No one looked at us and smiled—every face regarded us with an awe and respect that bordered on reverence. Every person in that room knew as well as we did we were up there utterly, totally alone and exposed—we were standing in for the dead. I suspect everyone in that room was having the same thought—“I can’t believe these guys have the balls to do this.” A whole lot of people  showed up in that hall that night looking for a miracle. As I stood there in the wings looking out across that huge crowd I was suddenly back standing in the rain & thunder and darkness and I thought–”Shit–I’m gonna give it to them.”

End part 5

Begin part 6

The press was there. News cameras were set up in front of the stage and a dozen reporters and photographers were standing around—I recognized a guy from Rolling Stone Magazine. It was a great story. At the last second a nobody, hick town band was on stage filling in for a big-time professional band laying dead in a morgue—the single worst tragedy in rock music history. From the wings I studied the crowd—I could see several of the guys who bullied me several years back—looking very small and utterly blown away by what was happening. I looked across the crowd at the hundreds of pretty girls and didn’t see any—even girls several years older than me—that I would be afraid to approach.

Almost 4 years had passed since I sat on Janie’s bed gawking at her underwear. I was a lot taller, my voice had deepened and could handle the vocals well. I was more broad-shouldered—the shirt Cheryl sent me was what’s known as a “muscle shirt” and the fit was perfect. I knew my instrument—I was a pro who could take the stage like a pro, my band had become in three years a group of stone professionals.  As we waited in the shadows waiting for our que, my bassman Burt stood like a rock holding his instrument like a loaded machine gun, my drummer Aston had changed his name to Carter and had wrists and forearms that could bend steel and pound the skins like a sledge hammer. And then there was Marci.  Marci had turned into a keyboard master who could back up, fill in and knock out solos that soared like an eagle and knew how to use her beauty like a lethal weapon. When a spot hit her and she looked directly out at the guys in the audience you could see their jaws drop.

Finally the house lights went down—the huge crowd slipped into whispering darkness. The floods lit up the stage like a flash of lightening and the same instant and we hit’em with both barrels—opening up with the surging, passionate wail of the unmistakable opening chords from “Layla.” The band was playing better than I’d ever heard—better than even I thought we were capable of. The incredible amps and speakers delivered a wall of sound so massive, so solid and professional every time I hit a chord I felt like I was driving a tank. In the glow of the sound board I could see the roadie—kicked back with a look of relief on his face enjoying the show. Cheryl had nailed it—“when the moment is right and you want it bad enough you will transcend your best—you will do what you thought could not be done.”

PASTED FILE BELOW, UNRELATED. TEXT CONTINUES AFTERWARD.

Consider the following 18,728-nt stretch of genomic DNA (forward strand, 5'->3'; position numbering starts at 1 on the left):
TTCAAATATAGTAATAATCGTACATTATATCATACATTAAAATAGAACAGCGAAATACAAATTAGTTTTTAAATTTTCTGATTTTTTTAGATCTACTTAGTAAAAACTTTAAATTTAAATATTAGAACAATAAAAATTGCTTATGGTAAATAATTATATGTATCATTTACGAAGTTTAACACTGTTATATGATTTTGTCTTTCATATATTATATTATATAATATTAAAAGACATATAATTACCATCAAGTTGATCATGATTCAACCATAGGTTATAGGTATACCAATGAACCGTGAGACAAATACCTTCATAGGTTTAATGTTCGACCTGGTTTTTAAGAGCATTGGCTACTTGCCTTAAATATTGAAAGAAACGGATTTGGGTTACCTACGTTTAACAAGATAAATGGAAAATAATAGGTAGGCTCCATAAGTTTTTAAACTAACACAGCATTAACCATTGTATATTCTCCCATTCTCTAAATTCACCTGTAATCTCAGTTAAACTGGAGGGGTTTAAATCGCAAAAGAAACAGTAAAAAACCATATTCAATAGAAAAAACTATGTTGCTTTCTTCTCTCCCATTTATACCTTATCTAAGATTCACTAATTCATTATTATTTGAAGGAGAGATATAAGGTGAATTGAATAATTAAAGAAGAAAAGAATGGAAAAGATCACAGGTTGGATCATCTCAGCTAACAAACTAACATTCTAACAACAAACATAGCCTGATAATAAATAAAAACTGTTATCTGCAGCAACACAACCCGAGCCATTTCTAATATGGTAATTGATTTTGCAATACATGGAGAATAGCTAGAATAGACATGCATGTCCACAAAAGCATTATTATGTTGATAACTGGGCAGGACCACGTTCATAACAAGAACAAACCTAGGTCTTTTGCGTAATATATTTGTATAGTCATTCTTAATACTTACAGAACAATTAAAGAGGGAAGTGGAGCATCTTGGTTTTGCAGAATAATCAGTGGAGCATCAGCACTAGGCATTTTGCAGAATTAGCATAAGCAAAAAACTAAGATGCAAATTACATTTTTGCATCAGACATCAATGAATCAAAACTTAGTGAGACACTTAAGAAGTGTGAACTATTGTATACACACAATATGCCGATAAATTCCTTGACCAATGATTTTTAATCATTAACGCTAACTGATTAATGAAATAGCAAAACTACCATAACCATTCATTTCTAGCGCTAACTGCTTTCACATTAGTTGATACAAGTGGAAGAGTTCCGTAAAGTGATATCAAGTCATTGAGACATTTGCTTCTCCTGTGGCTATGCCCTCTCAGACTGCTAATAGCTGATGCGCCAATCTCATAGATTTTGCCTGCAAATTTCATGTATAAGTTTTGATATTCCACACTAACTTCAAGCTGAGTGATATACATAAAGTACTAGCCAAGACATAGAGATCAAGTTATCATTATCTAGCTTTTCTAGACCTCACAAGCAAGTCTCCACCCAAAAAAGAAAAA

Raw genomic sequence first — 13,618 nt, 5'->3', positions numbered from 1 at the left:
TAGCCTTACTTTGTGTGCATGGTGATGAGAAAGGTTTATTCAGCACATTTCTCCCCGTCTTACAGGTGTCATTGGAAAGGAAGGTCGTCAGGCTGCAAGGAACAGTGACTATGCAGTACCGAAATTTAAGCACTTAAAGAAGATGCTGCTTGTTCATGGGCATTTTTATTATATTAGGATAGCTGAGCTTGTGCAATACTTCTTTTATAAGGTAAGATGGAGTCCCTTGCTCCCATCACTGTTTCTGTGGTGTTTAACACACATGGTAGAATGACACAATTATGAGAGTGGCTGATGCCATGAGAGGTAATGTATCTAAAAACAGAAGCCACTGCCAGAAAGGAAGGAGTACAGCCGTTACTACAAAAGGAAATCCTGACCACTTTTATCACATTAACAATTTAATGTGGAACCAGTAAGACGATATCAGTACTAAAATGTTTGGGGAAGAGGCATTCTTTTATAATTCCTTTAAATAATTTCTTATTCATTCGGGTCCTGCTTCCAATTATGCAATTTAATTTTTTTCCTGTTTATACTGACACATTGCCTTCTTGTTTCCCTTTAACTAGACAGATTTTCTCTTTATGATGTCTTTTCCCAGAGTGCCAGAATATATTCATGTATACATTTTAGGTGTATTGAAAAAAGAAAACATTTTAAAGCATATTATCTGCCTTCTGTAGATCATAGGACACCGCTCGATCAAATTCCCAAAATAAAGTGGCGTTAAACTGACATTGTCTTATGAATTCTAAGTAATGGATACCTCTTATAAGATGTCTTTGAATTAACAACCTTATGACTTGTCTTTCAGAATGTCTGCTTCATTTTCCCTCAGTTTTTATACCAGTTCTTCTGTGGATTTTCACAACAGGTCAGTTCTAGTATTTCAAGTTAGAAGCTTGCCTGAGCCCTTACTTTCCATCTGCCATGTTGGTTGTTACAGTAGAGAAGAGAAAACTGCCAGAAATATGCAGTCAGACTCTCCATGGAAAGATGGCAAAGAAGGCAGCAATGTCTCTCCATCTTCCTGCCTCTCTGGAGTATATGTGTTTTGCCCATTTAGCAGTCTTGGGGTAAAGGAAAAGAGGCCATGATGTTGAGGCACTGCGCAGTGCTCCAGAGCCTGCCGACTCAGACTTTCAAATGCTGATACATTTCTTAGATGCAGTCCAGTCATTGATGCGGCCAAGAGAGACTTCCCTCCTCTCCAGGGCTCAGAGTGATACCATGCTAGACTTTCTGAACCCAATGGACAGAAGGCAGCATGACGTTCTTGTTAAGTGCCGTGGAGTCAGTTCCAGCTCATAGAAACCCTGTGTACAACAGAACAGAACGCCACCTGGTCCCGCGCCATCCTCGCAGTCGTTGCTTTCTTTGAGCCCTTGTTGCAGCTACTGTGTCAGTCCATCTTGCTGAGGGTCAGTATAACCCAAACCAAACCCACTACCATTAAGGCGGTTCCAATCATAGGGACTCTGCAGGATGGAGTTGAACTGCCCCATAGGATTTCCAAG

As the opening chords filled the hall from floor to ceiling—for a second the crowd stood stunned and frozen like they didn’t know who we were or where they were at. Then—as the music flooded through them—they broke into screams and cheers that rattled the stage and filled the darkened hall with a roar like black , human thunder. We started the piece sounding like Derek and the Dominoes then eased into a style with a darker, more urgently sensual energy. Each time I hit the plaintive, solo chords I’d bring the volume up a tad. When I sang the phrase “Layla—you got me on my knees…” I’d drop to my knees, close my eyes and raise an anguished face to the ceiling—I could hear helpless gasps from a hundred teen-age girls.

As I wound down through the aching, closing notes of the 7 minute piece I found myself remembering the moment 4 years ago when I sat on Janie’s bed staring at her underwear. I couldn’t help but smile as I remembered my 12 year-old reaction to her invitation and thought to myself—“So—this is what it feels like to be Superman.”

End part 6 and end “The Summer of Sixty-nine.”

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2 Responses to “Summer of Sixty-Nine (part 1 of a 6 part series)”

  1. Larry Blackwood Says:

    I like this photo (and it’s not just because I’m a dirty old man). The geometry of the clotheslines and underwear is very pleasing and the vertical window bar, rather than being a distraction as you’d think it would be, actually adds some really interesting tension to the image. I do wonder if the composition would come across stronger in b&w, but that’s mainly my own prejudice showing. Well done.

  2. orion Says:

    Thanks Larry–your opinion is valuable to me–you’re definitely my toughest critic and I need that. In particular I need to know if I’m making progress so anything that gives you that impression I’d love to hear about. Thanks again.